Driving While Impaired (DWI)

Chris Shumate is a talented and experienced Charlotte DWI attorney who is equipped to handle any driving while impaired (DWI) case. He has successfully defended many clients in Charlotte and the surrounding areas. When you are charged with a DWI, a conviction can carry serious consequences. Due to the dire consequences, it is important to contact a knowledgeable Charlotte DWI attorney as soon as possible after your arrest to ensure that your rights are preserved. In addition to hiring a criminal defense lawyer, a basic understanding of the DWI laws in North Carolina is important when you have been charged with driving under the influence.

N.C.G.S. 20-138.1 is the applicable statute for a North Carolina DWI case.  In North Carolina, it is unlawful for any person to drive a vehicle upon a highway, street, or any public vehicular area within the state while impaired. Alcohol, prescription medication, and illegal drugs are all considered to be impairing substances by the state. It is illegal in North Carolina to drive a car while your blood alcohol concentration (BAC) is .08 percent or higher. A person's BAC is affected by various factors: the number of alcoholic drinks consumed, the concentration of those drinks, food consumption, the individual's weight, drinking habits, the interval between the first drink and the last drink, etc.  It is important to note that even if your BAC is lower than the legal limit, you can still be prosecuted for a DWI under North Carolina law.  The state's burden of proof in North Carolina is "impairment"; the .08 BAC standard is simply one way the state may establish impairment.  If you are facing a DWI charge in Charlotte, it is imperative you discuss the specifics of your case with Mr. Shumate to properly understand these nuances.  

North Carolina has a zero tolerance law for several categories of drivers.  A driver under 21 years old, who operates a motor vehicle with any amount of alcohol in the bloodstream is subject to the charge of Driving After Consuming Under < 21. The state also has a zero tolerance law for school bus drivers.  It is illegal to drive a commercial truck with a BAC of .04 percent or higher, or while under the influence of any other impairing substance.  Following a DWI conviction, the North Carolina DMV also imposes a .04 restriction on individuals.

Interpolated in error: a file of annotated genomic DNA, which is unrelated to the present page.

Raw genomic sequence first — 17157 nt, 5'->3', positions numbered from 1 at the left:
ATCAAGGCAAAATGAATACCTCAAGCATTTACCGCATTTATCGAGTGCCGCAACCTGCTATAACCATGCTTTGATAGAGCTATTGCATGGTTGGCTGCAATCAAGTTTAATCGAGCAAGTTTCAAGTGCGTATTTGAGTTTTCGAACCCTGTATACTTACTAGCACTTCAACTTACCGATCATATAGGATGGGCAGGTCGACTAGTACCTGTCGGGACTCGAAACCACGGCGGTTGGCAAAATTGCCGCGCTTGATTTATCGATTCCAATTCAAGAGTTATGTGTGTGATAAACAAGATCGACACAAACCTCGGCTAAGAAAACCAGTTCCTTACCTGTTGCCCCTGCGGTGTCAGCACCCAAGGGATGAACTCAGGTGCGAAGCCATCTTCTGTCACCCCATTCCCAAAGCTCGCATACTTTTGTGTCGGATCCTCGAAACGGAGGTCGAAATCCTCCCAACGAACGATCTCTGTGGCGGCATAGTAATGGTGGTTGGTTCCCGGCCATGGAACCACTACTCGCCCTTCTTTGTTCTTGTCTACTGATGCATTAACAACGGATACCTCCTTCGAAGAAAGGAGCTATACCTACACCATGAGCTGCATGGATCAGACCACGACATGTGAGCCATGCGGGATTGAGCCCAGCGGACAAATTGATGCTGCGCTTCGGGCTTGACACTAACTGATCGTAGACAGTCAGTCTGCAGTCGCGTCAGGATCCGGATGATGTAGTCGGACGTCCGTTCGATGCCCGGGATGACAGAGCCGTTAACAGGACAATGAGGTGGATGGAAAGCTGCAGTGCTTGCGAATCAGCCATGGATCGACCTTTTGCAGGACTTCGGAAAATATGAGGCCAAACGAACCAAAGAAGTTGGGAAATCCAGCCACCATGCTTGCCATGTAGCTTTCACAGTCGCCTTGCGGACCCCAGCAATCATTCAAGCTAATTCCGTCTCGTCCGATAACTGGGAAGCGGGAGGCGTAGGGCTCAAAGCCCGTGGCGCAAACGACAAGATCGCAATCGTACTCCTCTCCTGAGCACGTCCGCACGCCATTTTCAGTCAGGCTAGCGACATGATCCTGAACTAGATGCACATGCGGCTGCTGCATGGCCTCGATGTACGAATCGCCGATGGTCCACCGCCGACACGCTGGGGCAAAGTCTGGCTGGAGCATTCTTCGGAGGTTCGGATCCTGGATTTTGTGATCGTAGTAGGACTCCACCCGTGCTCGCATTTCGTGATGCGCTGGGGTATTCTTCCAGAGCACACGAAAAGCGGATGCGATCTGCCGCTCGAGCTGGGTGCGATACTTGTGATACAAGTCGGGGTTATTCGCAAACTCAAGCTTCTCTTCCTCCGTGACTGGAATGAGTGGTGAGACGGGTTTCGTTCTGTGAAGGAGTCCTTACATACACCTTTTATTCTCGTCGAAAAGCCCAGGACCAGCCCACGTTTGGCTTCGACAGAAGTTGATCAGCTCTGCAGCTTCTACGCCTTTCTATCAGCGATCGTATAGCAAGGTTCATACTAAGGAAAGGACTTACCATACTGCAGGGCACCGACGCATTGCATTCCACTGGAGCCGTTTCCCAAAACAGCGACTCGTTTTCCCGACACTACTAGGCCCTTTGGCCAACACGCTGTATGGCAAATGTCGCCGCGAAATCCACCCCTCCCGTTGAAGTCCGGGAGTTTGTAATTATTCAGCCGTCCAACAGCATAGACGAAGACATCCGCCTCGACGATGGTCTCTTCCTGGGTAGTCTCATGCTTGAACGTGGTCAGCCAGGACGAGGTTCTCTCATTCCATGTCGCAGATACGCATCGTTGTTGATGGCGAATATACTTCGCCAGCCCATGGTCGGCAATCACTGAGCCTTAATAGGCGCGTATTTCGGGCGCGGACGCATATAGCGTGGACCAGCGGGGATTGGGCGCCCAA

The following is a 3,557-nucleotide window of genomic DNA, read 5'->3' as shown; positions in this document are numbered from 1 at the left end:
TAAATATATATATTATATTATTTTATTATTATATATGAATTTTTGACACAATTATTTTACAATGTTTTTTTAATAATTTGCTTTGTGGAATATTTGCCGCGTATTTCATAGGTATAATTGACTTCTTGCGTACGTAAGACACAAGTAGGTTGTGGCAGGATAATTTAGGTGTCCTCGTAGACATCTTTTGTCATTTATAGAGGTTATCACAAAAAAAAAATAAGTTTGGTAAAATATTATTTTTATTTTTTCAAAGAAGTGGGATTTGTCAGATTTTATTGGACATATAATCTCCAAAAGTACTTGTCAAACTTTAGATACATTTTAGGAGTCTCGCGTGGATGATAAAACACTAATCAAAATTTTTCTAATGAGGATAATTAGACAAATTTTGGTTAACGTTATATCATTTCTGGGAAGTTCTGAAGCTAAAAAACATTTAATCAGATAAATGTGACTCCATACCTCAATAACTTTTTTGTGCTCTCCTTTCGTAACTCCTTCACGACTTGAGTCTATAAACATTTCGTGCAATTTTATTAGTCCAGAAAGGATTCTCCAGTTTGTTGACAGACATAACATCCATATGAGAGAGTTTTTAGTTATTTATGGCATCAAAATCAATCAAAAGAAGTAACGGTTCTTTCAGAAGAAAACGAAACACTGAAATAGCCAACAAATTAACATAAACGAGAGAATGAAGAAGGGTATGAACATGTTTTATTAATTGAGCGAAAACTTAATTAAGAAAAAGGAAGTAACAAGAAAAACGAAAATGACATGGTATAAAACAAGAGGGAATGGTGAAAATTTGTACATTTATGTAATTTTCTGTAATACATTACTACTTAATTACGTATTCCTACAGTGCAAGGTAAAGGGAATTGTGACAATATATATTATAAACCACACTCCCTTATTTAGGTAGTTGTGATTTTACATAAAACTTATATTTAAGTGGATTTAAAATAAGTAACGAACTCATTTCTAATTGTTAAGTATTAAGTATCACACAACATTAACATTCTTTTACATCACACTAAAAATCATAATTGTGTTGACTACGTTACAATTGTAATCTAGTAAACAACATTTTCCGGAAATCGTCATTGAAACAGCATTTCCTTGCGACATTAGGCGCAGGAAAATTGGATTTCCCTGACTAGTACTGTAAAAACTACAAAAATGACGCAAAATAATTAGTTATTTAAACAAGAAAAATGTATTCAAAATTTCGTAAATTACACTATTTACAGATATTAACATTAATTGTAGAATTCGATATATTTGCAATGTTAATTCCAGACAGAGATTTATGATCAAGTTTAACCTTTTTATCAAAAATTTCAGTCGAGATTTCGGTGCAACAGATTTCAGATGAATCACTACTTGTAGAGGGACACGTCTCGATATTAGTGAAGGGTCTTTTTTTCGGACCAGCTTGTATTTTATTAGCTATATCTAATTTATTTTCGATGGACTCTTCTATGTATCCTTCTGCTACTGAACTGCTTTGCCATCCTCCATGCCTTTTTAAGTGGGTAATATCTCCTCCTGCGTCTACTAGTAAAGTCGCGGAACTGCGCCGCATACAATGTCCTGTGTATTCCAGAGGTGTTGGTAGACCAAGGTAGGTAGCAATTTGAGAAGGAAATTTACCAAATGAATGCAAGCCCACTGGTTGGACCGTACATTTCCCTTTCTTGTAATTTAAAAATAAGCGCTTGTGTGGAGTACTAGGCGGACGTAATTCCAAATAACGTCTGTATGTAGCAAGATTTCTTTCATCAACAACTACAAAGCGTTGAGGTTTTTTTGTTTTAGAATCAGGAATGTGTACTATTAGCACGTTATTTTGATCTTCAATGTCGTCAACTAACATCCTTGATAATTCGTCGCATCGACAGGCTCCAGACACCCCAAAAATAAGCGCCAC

BAC is determined by a chemical test of the blood, breath, or urine of the person being charged. North Carolina has an implied consent law that states that “any person who drives a vehicle on a highway or public vehicular area thereby gives consent to a chemical analysis if charged with an implied-consent offense.” Driving under the influence is an implied-consent offense, so you must submit to chemical testing to avoid further penalties. You can refuse the test, but your driver's license will be revoked for one year and could be revoked for a longer period of time if you do so.

Mr. Shumate employs a legal strategy that is specifically tailored to each client.  Chris will analyze each piece of evidence in your case to prepare the best trial strategy for your case.  We will work with you regardless of the circumstances to achieve the most favorable possible result for your case.  We believe we can always improve your position.  You must remember there are various ramifications to a DWI charge, such as: active jail sentences, DMV suspensions, significant court costs / fines, community service requirements, assessment / treatment requirements, etc.  Chris understands the various issues of a DWI charge and guides clients through each part of the case.   

A DWI charge is a serious matter, and having a professional on your side is imperative to ensure that your rights are preserved. Chris Shumate knows what is at stake, and he is an experienced and aggressive Charlotte DWI attorney. Our office is efficient and Chris puts your needs first. Contact The Shumate Law Offices now for a free consultation and be confident that your DWI case is in capable hands.

Aggressive, Personal, and Effective Representation